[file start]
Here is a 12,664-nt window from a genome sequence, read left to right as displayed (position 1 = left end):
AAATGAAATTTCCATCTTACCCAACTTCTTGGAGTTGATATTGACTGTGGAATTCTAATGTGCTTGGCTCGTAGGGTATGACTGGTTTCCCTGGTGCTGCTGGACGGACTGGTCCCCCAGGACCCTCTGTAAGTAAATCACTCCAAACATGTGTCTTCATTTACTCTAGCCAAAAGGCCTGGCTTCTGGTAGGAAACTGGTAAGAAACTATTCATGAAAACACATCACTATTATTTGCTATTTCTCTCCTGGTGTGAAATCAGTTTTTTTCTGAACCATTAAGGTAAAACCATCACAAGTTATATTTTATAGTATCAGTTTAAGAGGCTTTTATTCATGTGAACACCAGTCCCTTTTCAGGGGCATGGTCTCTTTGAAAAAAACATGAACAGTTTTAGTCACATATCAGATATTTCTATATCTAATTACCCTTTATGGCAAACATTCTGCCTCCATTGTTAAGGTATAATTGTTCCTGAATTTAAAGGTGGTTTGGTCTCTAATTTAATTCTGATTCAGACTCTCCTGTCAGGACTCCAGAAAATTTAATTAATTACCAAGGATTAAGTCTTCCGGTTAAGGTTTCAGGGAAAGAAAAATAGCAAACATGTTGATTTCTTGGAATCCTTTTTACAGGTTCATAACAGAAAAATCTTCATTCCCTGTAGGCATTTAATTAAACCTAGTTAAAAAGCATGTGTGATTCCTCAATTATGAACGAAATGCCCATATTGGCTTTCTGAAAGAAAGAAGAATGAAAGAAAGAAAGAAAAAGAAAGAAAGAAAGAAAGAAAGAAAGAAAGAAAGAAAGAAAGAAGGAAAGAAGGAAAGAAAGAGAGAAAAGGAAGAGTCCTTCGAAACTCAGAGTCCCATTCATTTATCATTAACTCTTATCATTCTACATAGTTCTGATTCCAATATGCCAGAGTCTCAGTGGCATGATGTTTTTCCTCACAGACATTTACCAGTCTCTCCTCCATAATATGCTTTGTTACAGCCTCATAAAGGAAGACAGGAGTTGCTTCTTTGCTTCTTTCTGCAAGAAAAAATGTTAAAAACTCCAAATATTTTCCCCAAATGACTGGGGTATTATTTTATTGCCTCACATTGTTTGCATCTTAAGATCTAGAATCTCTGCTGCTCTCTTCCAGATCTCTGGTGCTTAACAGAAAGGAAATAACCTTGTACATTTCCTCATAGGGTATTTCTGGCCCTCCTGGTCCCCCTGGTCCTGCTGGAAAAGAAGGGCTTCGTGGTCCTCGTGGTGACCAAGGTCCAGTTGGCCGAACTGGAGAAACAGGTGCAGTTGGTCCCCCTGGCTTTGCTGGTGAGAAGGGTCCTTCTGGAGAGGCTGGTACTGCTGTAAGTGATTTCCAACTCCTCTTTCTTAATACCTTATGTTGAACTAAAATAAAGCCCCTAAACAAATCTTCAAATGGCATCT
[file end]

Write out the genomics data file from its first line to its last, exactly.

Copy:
Here is a 12,664-nt window from a genome sequence, read left to right as displayed (position 1 = left end):
AAATGAAATTTCCATCTTACCCAACTTCTTGGAGTTGATATTGACTGTGGAATTCTAATGTGCTTGGCTCGTAGGGTATGACTGGTTTCCCTGGTGCTGCTGGACGGACTGGTCCCCCAGGACCCTCTGTAAGTAAATCACTCCAAACATGTGTCTTCATTTACTCTAGCCAAAAGGCCTGGCTTCTGGTAGGAAACTGGTAAGAAACTATTCATGAAAACACATCACTATTATTTGCTATTTCTCTCCTGGTGTGAAATCAGTTTTTTTCTGAACCATTAAGGTAAAACCATCACAAGTTATATTTTATAGTATCAGTTTAAGAGGCTTTTATTCATGTGAACACCAGTCCCTTTTCAGGGGCATGGTCTCTTTGAAAAAAACATGAACAGTTTTAGTCACATATCAGATATTTCTATATCTAATTACCCTTTATGGCAAACATTCTGCCTCCATTGTTAAGGTATAATTGTTCCTGAATTTAAAGGTGGTTTGGTCTCTAATTTAATTCTGATTCAGACTCTCCTGTCAGGACTCCAGAAAATTTAATTAATTACCAAGGATTAAGTCTTCCGGTTAAGGTTTCAGGGAAAGAAAAATAGCAAACATGTTGATTTCTTGGAATCCTTTTTACAGGTTCATAACAGAAAAATCTTCATTCCCTGTAGGCATTTAATTAAACCTAGTTAAAAAGCATGTGTGATTCCTCAATTATGAACGAAATGCCCATATTGGCTTTCTGAAAGAAAGAAGAATGAAAGAAAGAAAGAAAAAGAAAGAAAGAAAGAAAGAAAGAAAGAAAGAAAGAAAGAAAGAAGGAAAGAAGGAAAGAAAGAGAGAAAAGGAAGAGTCCTTCGAAACTCAGAGTCCCATTCATTTATCATTAACTCTTATCATTCTACATAGTTCTGATTCCAATATGCCAGAGTCTCAGTGGCATGATGTTTTTCCTCACAGACATTTACCAGTCTCTCCTCCATAATATGCTTTGTTACAGCCTCATAAAGGAAGACAGGAGTTGCTTCTTTGCTTCTTTCTGCAAGAAAAAATGTTAAAAACTCCAAATATTTTCCCCAAATGACTGGGGTATTATTTTATTGCCTCACATTGTTTGCATCTTAAGATCTAGAATCTCTGCTGCTCTCTTCCAGATCTCTGGTGCTTAACAGAAAGGAAATAACCTTGTACATTTCCTCATAGGGTATTTCTGGCCCTCCTGGTCCCCCTGGTCCTGCTGGAAAAGAAGGGCTTCGTGGTCCTCGTGGTGACCAAGGTCCAGTTGGCCGAACTGGAGAAACAGGTGCAGTTGGTCCCCCTGGCTTTGCTGGTGAGAAGGGTCCTTCTGGAGAGGCTGGTACTGCTGTAAGTGATTTCCAACTCCTCTTTCTTAATACCTTATGTTGAACTAAAATAAAGCCCCTAAACAAATCTTCAAATGGCATCT